Small town…

My boys are all gone tonight, Chris is working and Ailey was asleep by seven-thirty. With nothing but me, myself and a hot tub, I took advantage of some rare alone time. The brisk fall air raised goose bumps on my wet skin as I soaked in the hot water- watching the day fade into night. Crickets hummed all around me as an owl cried from the woods. It was lovely; completely serene. I smiled as cheers and a round of applause came from the local high school sports stadium. I could see the lights from my vantage point in the hot tub and relished in the comfort the sound brought. It was sweet. The home town high school game, be it soccer or football and the crowd cheering it on, was rather poignant.

It made me think about how fortunate I was to live here in this small town that was once a fairly remarkable city- in its day. A city that has lived and died with the railroad and the industry it brought with it. A small town now, that’s close to pristine lakes, world-renowned wineries, and reputable academic institutions- all surrounded by peacefully rolling hills that are rivaled in autumn when they’re painted in a gorgeous riot of color. This small town that grieved and cried together at the loss of a soldier, at the illness of many friends and for the heartache of countless others. A small town that has rallied together with an unfaltering spirit, fighting its way through severe economic hardship and instability. Showing the true testament to the strength of the people who live here. This town that has unfailingly dug deep into empty pockets, raising unprecedented amounts of money for charities and people in need, time after time. A town that rejoices and celebrates with heartfelt gusto despite all its adversity.

It’s like a big family. Made of people who don’t always like each other, who don’t always agree on politics or religion. People who are nosy and people who genuinely care. It’s a small town- where you see your children’s English teacher at a soccer game and their coach at the grocery store. People know who you are because they know your father’s, brother’s, wife’s, step uncle’s, mother’s, niece.

And even with all of its faults, it’s pretty wonderful to live here- in this small town. I made the choice, long ago, to leave a big city and move back home. To raise my children in a place where I don’t worry about my son riding his bike to the park, where I don’t have to apply for preschool at the time of their birth. Where there are still neighborhoods and neighbors who care. I’ll admit there are demons here, but there are fewer here than many other places. My husband and I travel with our children, exposing them to the world outside our small town. Be it Boston, Ireland or wherever else we decide to go, after our travel is done, it’s always nice to come back to our small town.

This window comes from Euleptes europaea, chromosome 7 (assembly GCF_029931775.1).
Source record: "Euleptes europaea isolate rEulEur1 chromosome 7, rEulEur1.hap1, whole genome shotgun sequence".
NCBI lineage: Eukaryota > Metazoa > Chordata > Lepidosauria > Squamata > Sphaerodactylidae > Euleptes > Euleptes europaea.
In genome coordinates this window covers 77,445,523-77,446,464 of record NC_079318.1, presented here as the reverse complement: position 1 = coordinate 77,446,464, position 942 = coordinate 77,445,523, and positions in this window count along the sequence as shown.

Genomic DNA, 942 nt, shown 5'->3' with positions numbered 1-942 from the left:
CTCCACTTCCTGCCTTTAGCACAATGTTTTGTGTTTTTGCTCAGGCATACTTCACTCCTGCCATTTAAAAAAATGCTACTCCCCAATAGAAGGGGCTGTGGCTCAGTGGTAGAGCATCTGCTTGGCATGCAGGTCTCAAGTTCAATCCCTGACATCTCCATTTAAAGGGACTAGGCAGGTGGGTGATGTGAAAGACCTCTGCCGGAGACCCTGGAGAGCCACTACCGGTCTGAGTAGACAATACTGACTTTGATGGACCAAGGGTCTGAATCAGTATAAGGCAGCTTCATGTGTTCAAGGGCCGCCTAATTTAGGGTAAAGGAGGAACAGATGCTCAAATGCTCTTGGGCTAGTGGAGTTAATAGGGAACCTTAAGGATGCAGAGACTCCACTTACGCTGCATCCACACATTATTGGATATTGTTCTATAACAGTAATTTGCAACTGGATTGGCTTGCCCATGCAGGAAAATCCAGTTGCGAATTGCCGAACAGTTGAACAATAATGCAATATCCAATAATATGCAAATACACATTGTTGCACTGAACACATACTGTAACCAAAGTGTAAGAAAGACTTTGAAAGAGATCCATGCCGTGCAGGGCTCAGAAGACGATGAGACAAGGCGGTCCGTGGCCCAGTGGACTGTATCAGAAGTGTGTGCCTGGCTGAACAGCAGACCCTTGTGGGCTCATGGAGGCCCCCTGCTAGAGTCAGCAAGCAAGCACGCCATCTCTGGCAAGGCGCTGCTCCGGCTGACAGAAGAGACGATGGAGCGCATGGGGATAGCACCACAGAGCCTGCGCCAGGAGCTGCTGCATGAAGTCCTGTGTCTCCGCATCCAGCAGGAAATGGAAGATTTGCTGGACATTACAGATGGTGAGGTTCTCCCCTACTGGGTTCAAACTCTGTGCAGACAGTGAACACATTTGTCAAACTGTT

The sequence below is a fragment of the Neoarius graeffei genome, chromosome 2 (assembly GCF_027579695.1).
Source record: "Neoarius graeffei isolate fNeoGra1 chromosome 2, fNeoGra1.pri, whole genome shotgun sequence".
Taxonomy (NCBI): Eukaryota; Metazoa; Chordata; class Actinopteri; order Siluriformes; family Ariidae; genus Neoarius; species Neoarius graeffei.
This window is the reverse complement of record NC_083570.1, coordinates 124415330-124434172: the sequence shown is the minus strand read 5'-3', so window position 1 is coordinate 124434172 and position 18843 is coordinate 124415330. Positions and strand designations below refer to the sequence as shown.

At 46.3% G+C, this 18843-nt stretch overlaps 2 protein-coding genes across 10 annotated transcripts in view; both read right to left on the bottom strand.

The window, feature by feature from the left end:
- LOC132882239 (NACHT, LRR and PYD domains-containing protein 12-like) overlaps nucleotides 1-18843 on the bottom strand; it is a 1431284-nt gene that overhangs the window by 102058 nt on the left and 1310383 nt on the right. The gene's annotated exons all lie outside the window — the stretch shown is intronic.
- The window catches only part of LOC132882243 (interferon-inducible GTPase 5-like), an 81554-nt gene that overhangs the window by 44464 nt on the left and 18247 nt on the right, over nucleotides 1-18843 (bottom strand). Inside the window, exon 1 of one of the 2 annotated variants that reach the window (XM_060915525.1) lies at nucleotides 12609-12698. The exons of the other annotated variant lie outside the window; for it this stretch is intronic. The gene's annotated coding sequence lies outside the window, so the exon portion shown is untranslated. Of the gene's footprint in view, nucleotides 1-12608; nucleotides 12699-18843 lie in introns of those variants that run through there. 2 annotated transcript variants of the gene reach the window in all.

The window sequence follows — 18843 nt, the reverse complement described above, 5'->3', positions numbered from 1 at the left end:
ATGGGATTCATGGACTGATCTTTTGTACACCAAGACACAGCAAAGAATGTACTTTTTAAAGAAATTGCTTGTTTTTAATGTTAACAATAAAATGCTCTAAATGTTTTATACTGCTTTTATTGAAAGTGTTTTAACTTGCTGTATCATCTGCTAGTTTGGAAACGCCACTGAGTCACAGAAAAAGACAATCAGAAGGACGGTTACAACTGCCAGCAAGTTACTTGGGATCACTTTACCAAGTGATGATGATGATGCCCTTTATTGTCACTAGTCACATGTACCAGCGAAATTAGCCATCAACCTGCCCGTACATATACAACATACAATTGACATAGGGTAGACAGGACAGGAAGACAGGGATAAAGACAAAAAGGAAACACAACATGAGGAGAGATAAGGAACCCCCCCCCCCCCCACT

All this came to me as I sat in my hot tub, feeling pretty moony about life. It’s easy to do- hot tubs have that effect on you. But another part of it may just be that I’m easily contented. Far more than most, I’d say. It takes very little to make me happy, to make me appreciative. My husband is always saying, “I could give you an old wrapper of crushed up saltines and you’d think it was the greatest gift in the world. Just because I thought to give it to you.” And he’s right. I would be very touched by such a gesture. For all my rants about how much I hate people; the thoughtfulness of others is hugely impactful to me. Little things mean a lot. And there are a lot of little things about this small town that I really love. I guess you could say I’m thoroughly content with being a small town girl. Where the lights of the football stadium can be seen from my hot tub and the roar of the crowd tells me we’re up.

So I pulled myself out from the warm depths of my hot soak, as the words of John Mellechamp’s Small Town ran through my head, and sat down to write this out- to share it with all my small town friends. Of course tomorrow, I’m sure I’ll write another post about how much I want to move to Cape Cod. But for now- I’m all about my small town.

“Well I was born in a small town, And I live in a small town, Prob’ly die in a small town, Oh, those small communities-No I cannot forget where it is that I come from, I cannot forget the people who love me, Yeah, I can be myself here in this small town, And people let me be just what I want to be.”


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Meghan Dwyer

Meghan K. Dwyer is an aspiring writer, misanthrope, cystic fibrosis advocate, wife and mother of four beautiful children. She lives in rural Western New York with her husband Chris and their four children Braeden, Kian, Kelan, and Ailey. She has a love of writing and in her spare time, enjoys a good book, sharing a glass of wine with friends or family and gardening. The name of her blog A Message of Mean from Meghan was inspired by an email containing that title, which was sent to her sister and friend. Her writing is full of sarcasm and truthful, yet at times, abrasive humor. Her blog is about sharing her thoughts of her day, confessions as a mother, and opinions about life in general as a kind of therapy. Meghan has written two romance novels in her Ellington Manor Series- a three book publication. When One Door Closes and Almost Forgotten are both available now on and Barns&, as well as her other works, A Message of Mean from Meghan and newly published Confessions of a Bad Mom. She is currently working on Hoping for Happiness, the final book in the Ellington Manor Series.

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